Startup Life, Product and Engineering

CodeX 2015: Unleashing 50x Teams

May 21, 2015 marked the three year anniversary of ThoughtSpot. We’ve come a long way since 2012 - 1.2 million lines of code, to be exact - and wanted to celebrate how much the team has produced in a relatively short period of time. What did we do? Gave the gift to code more!

Let me explain. At ThoughtSpot, I work with the best engineering team that I’ve ever seen (and I’ve been around some really awesome folks). For roughly five years, I led a team at Google that was responsible for adding 9 figure numbers to Google’s bottom line every quarter by improving machine learning algorithms. Before that, I helped build the infrastructure at Bing from scratch for web graph analysis for ranking and spam, where I had the pleasure of working with many brilliant engineers, including a Turing award winner. But the joy of working with this team beats even that.

So what’s so special about this team? Let me quote Archimedes: “Dos moi pa sto, kai tan gan kinaso.” Give me a place to stand, and I’ll move the Earth. Archimedes was talking about leverage. Leverage, the force multiplier, allows us take a relatively small force and magnify it 50x or 100x. At ThoughtSpot, the engineering team is the force multiplier. You can come in each day with an idea, discuss with three other team members, and suddenly a moment of spark has been transformed into a well-formed idea. You can throw your wierdest, ill-conceived product idea at the team, and they’ll spend an entire evening polishing it and another week building it.

While this is all well and good for nurturing creativity, we do run a pretty tight ship. In a short 2.5 years of coding, we’ve built a distributed in-memory database, a relational search engine, a business intelligence server and client, and a distributed cluster manager. All from scratch. Clearly, we have an ambitious product vision. We’ve been executing relentlessly towards it, which leaves little bandwidth for exciting, additional side projects.

Hence, CodeX.

We went into the hackathon with high expectations given the caliber of our team. But what these guys built in 72 hours was nothing short of magic. We had seven engineers teach themselves Swift and build an iOS app for our product, a project we expected to take six months to develop. Another group built a product interface that resembles what Tom Cruise used in Minority Report. Yet another group coded a video game to be used at future marketing events.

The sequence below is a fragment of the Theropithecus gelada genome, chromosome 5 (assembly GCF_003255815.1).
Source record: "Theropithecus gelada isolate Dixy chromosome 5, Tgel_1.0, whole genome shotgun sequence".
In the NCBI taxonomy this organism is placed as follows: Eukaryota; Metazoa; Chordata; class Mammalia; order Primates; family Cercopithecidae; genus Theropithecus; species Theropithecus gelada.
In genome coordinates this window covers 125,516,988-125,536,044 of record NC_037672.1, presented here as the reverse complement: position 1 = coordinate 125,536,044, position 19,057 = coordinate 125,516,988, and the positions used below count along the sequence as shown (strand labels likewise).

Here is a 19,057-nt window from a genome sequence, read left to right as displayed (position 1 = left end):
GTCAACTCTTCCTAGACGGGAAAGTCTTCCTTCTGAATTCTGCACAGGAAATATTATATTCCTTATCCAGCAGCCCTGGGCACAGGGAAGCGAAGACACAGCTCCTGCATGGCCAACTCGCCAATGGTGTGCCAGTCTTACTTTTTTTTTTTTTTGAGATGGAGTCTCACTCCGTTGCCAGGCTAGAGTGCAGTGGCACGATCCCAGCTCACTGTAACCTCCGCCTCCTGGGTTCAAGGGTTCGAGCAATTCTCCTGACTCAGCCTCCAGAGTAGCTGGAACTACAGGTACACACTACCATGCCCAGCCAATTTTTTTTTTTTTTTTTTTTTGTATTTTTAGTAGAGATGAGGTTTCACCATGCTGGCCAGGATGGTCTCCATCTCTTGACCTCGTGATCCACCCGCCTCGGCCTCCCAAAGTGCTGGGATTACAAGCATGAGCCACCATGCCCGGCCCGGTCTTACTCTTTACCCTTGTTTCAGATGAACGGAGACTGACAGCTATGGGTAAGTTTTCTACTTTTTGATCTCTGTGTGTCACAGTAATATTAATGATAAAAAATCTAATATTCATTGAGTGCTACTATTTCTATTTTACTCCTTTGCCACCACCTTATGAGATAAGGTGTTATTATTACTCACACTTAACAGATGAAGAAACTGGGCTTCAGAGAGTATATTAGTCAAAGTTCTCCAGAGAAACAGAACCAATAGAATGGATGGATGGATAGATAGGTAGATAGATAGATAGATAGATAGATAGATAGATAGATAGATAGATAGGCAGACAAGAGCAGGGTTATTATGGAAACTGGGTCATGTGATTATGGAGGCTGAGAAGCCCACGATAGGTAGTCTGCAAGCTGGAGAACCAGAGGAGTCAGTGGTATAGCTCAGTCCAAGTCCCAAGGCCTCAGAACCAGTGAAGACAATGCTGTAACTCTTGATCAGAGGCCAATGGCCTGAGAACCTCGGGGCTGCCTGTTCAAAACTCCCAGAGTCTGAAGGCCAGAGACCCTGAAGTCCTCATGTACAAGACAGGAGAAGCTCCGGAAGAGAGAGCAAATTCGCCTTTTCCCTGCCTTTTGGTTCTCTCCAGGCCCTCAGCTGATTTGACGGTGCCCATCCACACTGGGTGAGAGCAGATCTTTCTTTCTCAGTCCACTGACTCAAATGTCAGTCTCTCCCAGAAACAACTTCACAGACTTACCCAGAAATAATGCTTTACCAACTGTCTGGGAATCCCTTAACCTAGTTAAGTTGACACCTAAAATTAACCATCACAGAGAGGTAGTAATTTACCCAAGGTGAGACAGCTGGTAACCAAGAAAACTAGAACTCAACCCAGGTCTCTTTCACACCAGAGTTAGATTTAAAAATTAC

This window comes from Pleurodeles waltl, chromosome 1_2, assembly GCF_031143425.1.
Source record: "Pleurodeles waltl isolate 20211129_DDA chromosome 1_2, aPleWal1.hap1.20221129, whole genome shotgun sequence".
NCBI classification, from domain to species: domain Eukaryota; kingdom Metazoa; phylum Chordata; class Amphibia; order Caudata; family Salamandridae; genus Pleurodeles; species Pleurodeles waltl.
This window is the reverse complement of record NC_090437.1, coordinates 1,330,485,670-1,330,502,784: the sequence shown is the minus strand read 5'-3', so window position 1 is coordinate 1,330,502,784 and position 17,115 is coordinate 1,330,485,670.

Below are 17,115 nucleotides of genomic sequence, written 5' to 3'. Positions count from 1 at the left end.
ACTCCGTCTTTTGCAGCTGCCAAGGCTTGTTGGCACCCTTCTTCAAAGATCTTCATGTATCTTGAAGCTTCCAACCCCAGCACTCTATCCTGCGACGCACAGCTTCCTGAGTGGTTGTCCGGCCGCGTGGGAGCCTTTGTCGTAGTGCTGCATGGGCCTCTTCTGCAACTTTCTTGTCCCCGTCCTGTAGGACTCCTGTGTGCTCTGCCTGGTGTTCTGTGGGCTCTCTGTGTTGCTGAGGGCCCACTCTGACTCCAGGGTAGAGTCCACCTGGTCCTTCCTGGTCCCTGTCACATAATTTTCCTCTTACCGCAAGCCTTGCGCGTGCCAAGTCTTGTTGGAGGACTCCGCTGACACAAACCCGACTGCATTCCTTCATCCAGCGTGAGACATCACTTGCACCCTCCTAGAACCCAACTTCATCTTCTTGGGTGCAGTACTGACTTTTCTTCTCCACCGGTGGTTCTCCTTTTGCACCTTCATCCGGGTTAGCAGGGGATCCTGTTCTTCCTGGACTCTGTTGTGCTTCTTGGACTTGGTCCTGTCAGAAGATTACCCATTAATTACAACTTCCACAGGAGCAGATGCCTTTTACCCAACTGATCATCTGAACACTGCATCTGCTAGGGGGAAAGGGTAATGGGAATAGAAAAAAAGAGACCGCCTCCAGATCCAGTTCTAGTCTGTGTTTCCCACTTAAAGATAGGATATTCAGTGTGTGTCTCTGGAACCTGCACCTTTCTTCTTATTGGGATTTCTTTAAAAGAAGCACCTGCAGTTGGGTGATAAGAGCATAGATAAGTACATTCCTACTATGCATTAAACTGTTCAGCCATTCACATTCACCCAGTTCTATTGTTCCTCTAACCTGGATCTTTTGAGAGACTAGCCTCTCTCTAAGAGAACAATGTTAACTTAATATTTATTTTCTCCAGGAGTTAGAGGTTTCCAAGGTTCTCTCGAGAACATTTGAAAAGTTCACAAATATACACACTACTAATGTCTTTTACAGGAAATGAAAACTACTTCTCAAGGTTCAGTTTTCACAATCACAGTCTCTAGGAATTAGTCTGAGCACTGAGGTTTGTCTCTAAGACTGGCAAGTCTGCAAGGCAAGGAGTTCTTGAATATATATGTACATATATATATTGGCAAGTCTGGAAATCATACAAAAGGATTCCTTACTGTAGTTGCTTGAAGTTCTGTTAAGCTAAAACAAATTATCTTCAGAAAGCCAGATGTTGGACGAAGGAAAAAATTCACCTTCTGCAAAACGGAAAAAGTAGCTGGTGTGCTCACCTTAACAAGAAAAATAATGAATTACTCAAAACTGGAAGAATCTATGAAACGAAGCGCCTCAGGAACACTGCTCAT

Before we dive into some individual projects, I thought I’d take a step back and look at what made this hackathon so successful. There are a few things that are broadly applicable prerequisites, like having a high caliber engineering team and having a culture of excellence and a culture of collaboration.

Once you’ve got those in place (easier said than done!), here are a few quick tips for organizing an awesome hackathon:

  1. Set some goals. We approached the event with a completely unique mindset. The goal of our hackathon was not to produce demos, but to express our passions. For some, this meant creating something that they’ve always wanted to build, while for others it meant learning something new, and others were just in it for the fun and joy of coding.
  2. Give enough lead time. We announced the event a month in advance and actively encouraged everyone in the company to join a team - even sales people in the field. We put up sample project proposals, asked each team to write their own. This encouraged everyone to hit the ground running on Day 1 of the hackathon.
  3. Don’t cut it short. I have seen many hackathons that run for a day, but a day is just not enough to build a real system of value. You end up with fragile demos and little success. Three days turned out to be the ideal duration - not so long that you lose steam, but long enough that you can build something substantial.
  4. Get out of the office. A change of environment can work miracles for your creativity and motivation. Instead of hosting CodeX at our offices (where our engineers spend far too many hours, anyway), we chose to rent out a large house stocked with games, comfort foods, treats, and drinks. This made a world of difference in how we experienced the event.
  5. Don’t forget the fun stuff. Nothing is more inviting for a geek than a new shiny gadget to play with. We supplied teams with Leap Motion devices, Mio bands, dev iPads and iPhones - pretty much any device that anyone wanted. The result, of course, was unbridled, geeky excitement. We also had some pretty awesome prizes for the winning teams (an opportunity to drive Ferraris and Lamborghinis for the top team!). (Let’s be honest, no one works their ass off at this level just for prizes, but when you up your game as an organizer, it certainly inspires the participants to do the same). 

Stay tuned for a detailed breakdown of some of our winning projects. But for now, having read this post, you have two choices: You can take the blue pill and file this as a fun read, or take the red pill and apply here.

 

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